It would be great to win a prestigious award for just doing what we’re doing anyway. Most of us write for the reader’s entertainment (as well as our own) and in order to make a living doing what we love. Whether or not we win awards has no bearing on our abilities or our or our readers enjoyment and appreciation of what we give them. Most of us work knowing that we probably will not win an Edgar, ITW, or a Barry, and that’s okay. I don’t know any author who writes books with one eye looking toward winning a literary award, but I’ve never known an author to turn one down either.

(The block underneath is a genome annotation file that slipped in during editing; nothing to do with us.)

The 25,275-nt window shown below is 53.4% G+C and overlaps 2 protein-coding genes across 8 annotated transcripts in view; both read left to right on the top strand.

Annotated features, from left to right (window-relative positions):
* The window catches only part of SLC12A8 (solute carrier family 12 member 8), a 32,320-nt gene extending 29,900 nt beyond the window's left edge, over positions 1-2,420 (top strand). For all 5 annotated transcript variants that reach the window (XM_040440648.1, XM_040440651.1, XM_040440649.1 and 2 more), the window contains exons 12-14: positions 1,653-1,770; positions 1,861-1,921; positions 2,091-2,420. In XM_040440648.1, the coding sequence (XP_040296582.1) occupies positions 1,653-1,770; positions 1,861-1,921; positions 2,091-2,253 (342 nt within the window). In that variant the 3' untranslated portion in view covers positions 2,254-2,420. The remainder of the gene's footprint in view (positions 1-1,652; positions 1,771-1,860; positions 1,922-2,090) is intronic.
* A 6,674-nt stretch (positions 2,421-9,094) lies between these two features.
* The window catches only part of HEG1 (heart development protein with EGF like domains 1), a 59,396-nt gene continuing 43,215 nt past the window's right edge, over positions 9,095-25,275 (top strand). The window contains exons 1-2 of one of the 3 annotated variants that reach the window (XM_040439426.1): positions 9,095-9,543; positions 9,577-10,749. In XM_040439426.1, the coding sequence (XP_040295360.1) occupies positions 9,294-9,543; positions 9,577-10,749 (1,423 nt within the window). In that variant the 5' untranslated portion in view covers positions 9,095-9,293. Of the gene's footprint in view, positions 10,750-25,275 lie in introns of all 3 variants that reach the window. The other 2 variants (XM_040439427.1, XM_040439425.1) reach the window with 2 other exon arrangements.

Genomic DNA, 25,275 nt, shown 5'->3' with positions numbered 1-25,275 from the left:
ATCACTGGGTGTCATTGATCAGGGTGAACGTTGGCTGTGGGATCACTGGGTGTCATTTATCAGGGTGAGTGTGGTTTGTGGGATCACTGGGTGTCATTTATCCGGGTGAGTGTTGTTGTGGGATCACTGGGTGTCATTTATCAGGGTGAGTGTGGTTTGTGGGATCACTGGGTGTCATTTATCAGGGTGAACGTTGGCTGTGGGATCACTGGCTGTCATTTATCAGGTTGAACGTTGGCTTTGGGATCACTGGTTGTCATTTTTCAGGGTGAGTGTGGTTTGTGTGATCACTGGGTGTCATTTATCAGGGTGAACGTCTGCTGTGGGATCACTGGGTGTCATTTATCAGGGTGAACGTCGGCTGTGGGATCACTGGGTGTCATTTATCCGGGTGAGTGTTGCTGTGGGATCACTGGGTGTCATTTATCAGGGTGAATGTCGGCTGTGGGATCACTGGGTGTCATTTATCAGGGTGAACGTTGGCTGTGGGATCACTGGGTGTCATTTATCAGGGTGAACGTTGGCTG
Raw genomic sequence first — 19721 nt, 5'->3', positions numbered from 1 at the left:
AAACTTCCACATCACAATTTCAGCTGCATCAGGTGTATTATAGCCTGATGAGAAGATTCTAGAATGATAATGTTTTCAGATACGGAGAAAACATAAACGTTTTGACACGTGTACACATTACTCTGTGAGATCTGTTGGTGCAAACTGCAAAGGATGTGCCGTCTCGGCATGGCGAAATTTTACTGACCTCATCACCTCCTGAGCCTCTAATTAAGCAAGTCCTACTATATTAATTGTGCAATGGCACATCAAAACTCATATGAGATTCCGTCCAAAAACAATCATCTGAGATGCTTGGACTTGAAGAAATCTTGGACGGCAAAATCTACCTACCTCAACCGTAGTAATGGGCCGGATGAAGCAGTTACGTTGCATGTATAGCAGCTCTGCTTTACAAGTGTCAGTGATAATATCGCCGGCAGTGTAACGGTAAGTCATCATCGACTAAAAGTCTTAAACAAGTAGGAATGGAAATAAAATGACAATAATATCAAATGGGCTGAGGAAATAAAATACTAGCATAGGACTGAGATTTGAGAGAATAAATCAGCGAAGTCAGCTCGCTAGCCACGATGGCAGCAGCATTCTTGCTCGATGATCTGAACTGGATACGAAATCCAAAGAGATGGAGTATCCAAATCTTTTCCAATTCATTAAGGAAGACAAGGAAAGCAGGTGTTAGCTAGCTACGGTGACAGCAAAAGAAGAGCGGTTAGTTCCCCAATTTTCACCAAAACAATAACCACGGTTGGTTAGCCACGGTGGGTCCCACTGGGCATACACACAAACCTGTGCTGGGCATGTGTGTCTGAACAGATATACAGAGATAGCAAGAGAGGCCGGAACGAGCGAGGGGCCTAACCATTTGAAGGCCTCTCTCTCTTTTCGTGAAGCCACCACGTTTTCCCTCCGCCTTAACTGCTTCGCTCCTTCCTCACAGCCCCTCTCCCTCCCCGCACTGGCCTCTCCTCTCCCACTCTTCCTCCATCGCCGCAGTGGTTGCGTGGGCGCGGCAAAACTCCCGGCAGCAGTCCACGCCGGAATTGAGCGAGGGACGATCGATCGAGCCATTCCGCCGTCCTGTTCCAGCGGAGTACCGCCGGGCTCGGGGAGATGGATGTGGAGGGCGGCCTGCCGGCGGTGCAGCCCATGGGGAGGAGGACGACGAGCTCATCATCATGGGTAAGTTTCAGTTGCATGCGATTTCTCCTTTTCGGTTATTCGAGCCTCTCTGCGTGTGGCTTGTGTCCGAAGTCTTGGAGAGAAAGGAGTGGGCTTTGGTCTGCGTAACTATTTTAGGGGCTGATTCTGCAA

A Crash Course in Empathy

by John Gilstrap

Write what you know. Good God, how many times have we heard that over the years? As if Jack Ryan was Tom Clancy’s pseudonym, or Lincoln Rhyme Jeffery Deaver’s. For way too many years, that write-what-you-know counsel was a real problem for me. I grew up in suburban DC, a middle class white kid with no respectable non-academic. What the hell was I supposed to write about that was, you know, interesting?

As I got a little older, I came to realize what my writing instructors really meant with that cryptic advice: you have to be convincing. Unless you’ve loved, you’ll never be able to write about it convincingly. Until you’ve had a child and you’ve surrendered that part of your soul to another human being, I don’t think you can write parental angst in a way that will convince parents who are living it. It’s not about relaying events that you know; it’s about conveying emotions that you’ve experienced.